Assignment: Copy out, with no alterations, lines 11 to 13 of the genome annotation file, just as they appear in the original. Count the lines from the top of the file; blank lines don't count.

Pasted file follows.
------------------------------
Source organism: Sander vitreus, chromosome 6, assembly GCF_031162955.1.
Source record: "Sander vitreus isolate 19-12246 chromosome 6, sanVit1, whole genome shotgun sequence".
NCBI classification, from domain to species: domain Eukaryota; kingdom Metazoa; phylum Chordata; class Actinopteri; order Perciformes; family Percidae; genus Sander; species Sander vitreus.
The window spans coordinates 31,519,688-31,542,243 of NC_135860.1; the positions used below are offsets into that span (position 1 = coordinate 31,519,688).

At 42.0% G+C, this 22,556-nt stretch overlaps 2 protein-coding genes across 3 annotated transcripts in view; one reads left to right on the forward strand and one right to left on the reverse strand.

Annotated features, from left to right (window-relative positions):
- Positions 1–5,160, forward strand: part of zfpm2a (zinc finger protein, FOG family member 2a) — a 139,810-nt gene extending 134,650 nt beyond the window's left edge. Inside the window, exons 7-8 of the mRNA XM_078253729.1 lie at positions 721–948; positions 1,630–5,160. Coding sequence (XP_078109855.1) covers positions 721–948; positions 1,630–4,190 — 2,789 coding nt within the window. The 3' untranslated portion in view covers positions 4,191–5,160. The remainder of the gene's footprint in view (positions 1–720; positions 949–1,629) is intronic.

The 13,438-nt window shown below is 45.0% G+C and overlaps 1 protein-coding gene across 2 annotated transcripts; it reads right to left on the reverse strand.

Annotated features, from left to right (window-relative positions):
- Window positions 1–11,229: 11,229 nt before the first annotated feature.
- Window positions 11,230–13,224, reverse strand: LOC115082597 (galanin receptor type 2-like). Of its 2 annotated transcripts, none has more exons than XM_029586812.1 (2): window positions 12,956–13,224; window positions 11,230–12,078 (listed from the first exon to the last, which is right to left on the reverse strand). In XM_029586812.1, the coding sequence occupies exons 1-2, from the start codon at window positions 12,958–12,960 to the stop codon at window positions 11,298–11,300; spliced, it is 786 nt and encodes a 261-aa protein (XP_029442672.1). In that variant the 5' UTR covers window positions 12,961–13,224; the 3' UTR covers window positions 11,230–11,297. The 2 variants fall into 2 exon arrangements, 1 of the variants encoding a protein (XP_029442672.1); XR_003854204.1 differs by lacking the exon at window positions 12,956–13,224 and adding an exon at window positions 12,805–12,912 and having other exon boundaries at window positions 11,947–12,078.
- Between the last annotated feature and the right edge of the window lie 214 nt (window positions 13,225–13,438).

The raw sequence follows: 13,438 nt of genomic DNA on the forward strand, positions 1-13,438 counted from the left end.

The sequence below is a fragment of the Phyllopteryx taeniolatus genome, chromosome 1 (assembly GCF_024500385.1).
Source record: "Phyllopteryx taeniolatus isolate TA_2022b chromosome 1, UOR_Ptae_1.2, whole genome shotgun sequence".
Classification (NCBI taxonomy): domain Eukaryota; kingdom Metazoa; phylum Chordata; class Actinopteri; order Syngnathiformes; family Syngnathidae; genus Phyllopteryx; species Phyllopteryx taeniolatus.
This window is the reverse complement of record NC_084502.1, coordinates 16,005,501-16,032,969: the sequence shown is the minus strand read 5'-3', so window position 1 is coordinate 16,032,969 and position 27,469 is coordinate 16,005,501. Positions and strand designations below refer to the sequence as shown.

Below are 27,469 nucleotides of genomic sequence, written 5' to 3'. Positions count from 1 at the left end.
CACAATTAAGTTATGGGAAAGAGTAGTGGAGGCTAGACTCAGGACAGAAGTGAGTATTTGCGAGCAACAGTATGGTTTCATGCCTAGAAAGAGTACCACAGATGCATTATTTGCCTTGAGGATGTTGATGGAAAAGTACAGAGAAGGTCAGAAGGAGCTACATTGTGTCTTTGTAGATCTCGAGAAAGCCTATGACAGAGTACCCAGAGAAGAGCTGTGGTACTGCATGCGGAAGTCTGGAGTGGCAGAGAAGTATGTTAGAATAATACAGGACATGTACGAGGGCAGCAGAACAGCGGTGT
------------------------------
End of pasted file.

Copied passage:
- Window positions 11,230–13,224, reverse strand: LOC115082597 (galanin receptor type 2-like). Of its 2 annotated transcripts, none has more exons than XM_029586812.1 (2): window positions 12,956–13,224; window positions 11,230–12,078 (listed from the first exon to the last, which is right to left on the reverse strand). In XM_029586812.1, the coding sequence occupies exons 1-2, from the start codon at window positions 12,958–12,960 to the stop codon at window positions 11,298–11,300; spliced, it is 786 nt and encodes a 261-aa protein (XP_029442672.1). In that variant the 5' UTR covers window positions 12,961–13,224; the 3' UTR covers window positions 11,230–11,297. The 2 variants fall into 2 exon arrangements, 1 of the variants encoding a protein (XP_029442672.1); XR_003854204.1 differs by lacking the exon at window positions 12,956–13,224 and adding an exon at window positions 12,805–12,912 and having other exon boundaries at window positions 11,947–12,078.
- Between the last annotated feature and the right edge of the window lie 214 nt (window positions 13,225–13,438).

The raw sequence follows: 13,438 nt of genomic DNA on the forward strand, positions 1-13,438 counted from the left end.